Illicit Drug Use, the Role of Covid and Attempting New Legal and Medical Approaches
The Office of National Statistics (ONS) in the United Kingdom has new survey data demonstrating that drug usage jumped and then dropped between 2020 – 2022. It is possible that Covid might have played in these fluctuations. It can be difficult to draw conclusions from just one study, and doctors and healthcare officials often try and avoid doing so. This is especially the case since the ONS data is drawn from the Crime Survey for England and Wales (CSEW) and are therefore not actual national statistics.
However, we do see lots of other data in the UK and around the world also showing that more people consumed illicit drugs when Covid hit. For example, in June 2020, 13% of Americans reported starting or increasing substance use as a way of coping with stress or emotions related to Covid. As the American Psychiatric Association points out, overdoses also spiked during the pandemic. In addition, the ONS numbers essentially went back to normal in the year ending June 2022. So, overall, it is reasonable to conclude that the dislocation, trauma, isolation, and extra free time people experienced during Covid led to an increase in illicit drug use.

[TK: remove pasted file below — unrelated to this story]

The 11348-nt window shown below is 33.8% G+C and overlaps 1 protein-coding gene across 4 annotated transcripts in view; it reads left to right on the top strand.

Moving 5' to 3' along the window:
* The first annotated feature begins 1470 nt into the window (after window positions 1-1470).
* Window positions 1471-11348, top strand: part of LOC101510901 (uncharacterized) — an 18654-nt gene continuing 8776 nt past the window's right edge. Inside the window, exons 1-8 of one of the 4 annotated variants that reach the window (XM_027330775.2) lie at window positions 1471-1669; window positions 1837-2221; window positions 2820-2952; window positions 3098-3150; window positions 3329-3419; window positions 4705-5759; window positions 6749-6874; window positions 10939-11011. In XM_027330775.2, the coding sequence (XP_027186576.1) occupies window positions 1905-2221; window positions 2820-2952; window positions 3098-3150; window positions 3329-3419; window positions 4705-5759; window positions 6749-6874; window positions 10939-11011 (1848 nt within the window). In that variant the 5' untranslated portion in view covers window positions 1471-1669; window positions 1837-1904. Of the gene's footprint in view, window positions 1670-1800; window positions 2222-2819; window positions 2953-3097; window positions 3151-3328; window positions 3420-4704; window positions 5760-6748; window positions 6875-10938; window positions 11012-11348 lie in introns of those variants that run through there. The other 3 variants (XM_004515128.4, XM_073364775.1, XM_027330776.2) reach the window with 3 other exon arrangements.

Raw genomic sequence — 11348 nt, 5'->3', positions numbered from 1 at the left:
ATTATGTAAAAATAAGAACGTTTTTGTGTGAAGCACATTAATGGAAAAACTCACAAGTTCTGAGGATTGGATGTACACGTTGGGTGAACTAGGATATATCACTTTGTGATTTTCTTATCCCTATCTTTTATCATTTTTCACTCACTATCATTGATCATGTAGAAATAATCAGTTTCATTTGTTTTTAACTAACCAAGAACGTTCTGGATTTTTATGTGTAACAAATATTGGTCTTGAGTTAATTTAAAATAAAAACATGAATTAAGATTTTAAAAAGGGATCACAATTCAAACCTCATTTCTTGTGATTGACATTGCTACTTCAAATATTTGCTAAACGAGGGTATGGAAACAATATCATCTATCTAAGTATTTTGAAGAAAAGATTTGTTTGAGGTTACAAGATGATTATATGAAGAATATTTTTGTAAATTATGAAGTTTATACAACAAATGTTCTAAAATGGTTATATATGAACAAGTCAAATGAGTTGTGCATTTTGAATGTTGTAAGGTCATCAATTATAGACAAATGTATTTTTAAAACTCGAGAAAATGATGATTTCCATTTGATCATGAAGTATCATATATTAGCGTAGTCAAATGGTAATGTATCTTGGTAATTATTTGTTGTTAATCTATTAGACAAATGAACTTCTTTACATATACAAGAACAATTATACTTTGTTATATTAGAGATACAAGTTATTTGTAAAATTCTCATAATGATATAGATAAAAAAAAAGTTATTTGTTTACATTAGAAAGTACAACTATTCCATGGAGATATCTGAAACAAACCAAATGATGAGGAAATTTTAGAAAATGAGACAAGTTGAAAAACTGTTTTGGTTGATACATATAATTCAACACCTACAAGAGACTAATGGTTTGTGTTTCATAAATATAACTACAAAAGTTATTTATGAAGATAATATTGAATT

And this leads us to the fact that drug misuse is a serious problem across the US and around the world, so it’s important that we continue to look for new ways to tackle it and hopefully improve people’s lives. I see that the UK National Police Chiefs’ Council now advocates for the decriminalization of cannabis and cocaine, in hopes of extending nationwide the warning and treatment policies being piloted in some local areas of the country. In effect this will mean moving people directly to addiction services instead of prosecution (although dealers will still be prosecuted). Some information indicates that these pilot programs have been effective at lowering reoffending rates and saving police time.
I’ll be watching this possible policy change closely to see if it is implemented successfully on nationwide scale and if other countries follow the UK example. Drug treatment is a crucial tool to reduce drug abuse, so this could be be an important learning.